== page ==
The design team explored the way paper moves, and they also took their cues from origami techniques, or the Japanese art of folding paper.
Origami is a science as well as an art. When it comes to its applications, the sky is literally the limit – the Miura fold, created by a Japanese astrophysicist, has been scaled up to create solar panels on satellites orbiting way up in the stratosphere. For PDL the principles of origami inspired other applications, like keeping material used in the manufacturing process to a minimum and reducing the need for joints.
By bending and angling simple sheet metal into unique shapes and structures, the designers were able to develop a structure that is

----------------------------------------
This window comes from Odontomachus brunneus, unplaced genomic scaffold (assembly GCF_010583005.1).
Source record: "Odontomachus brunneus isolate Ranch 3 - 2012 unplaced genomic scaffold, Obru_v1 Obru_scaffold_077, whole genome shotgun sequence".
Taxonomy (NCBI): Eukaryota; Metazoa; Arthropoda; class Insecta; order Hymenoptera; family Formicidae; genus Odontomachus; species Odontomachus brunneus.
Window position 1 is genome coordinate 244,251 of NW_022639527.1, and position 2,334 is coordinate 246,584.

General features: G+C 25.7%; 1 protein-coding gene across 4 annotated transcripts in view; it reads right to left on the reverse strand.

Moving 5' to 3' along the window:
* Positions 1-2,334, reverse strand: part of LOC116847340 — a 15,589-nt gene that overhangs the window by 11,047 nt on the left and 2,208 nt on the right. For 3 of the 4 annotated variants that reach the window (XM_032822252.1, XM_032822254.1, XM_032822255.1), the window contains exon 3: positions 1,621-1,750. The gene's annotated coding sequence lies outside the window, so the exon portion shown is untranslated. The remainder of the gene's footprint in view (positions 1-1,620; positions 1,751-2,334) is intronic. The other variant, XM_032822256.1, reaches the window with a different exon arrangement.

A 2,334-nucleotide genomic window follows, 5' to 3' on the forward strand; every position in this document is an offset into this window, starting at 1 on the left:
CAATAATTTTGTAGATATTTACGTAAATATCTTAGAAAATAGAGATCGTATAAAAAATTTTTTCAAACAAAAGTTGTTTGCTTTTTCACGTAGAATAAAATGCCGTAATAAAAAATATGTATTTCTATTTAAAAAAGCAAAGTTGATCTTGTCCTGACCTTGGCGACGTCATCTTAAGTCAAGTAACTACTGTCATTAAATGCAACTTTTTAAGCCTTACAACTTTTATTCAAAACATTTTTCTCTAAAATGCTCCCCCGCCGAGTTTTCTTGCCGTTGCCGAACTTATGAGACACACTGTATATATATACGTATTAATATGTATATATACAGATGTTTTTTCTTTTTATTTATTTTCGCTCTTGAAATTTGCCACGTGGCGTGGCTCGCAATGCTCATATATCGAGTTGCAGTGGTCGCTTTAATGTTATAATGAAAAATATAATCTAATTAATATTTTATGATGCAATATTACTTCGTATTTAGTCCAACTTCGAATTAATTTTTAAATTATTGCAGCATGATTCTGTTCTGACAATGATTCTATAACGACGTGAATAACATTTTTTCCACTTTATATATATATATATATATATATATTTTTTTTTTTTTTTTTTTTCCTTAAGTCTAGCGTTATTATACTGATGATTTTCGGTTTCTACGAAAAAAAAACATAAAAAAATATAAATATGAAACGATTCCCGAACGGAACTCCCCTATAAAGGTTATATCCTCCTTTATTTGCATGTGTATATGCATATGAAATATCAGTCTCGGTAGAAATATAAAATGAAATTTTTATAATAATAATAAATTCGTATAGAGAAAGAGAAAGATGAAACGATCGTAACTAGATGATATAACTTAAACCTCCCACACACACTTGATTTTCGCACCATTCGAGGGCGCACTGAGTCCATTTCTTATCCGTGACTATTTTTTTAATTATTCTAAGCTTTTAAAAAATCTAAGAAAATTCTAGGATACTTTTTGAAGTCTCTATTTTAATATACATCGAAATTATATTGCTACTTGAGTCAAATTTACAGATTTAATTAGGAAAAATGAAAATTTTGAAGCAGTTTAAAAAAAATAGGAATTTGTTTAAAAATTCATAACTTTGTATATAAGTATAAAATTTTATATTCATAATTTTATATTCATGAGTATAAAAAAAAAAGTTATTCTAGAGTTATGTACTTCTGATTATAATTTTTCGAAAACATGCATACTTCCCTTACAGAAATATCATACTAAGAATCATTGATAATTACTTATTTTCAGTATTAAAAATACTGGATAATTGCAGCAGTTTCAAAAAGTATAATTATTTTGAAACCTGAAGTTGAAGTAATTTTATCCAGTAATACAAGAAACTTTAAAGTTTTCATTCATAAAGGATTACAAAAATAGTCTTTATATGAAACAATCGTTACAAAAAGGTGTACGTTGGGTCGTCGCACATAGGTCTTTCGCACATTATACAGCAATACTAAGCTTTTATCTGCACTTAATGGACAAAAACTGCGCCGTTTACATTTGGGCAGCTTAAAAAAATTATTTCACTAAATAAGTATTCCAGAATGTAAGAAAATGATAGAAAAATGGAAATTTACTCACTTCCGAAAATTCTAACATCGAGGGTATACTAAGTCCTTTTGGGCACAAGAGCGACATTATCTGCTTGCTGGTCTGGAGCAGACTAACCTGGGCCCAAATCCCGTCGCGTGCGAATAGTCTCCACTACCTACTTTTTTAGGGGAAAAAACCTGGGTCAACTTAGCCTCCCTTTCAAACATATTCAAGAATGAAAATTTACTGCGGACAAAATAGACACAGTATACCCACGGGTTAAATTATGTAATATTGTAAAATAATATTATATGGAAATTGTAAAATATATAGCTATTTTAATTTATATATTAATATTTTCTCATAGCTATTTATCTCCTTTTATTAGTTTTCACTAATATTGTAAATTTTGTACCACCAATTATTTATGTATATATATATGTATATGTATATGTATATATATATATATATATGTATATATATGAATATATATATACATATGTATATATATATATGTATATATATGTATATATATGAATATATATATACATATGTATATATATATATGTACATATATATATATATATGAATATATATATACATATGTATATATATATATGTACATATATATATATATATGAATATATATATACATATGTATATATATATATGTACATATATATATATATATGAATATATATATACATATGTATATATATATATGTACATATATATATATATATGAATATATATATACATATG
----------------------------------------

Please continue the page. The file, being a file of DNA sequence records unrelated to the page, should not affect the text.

surprising strong and rigid.
Grooves and cut-outs helped to confer additional strength and solidity on this desk, allowing the different components of the table to fit together with ease.
The end result is a unique desking solution that is highly functional and less impactful on the environment.
Featuring a modular understructure, Optimis can adapt to any working environment – whether you’re holding a conference for 20, or setting the scene for a team of three.
This versatile desking solution can be configured to form individual, linear, 120 and corner desks.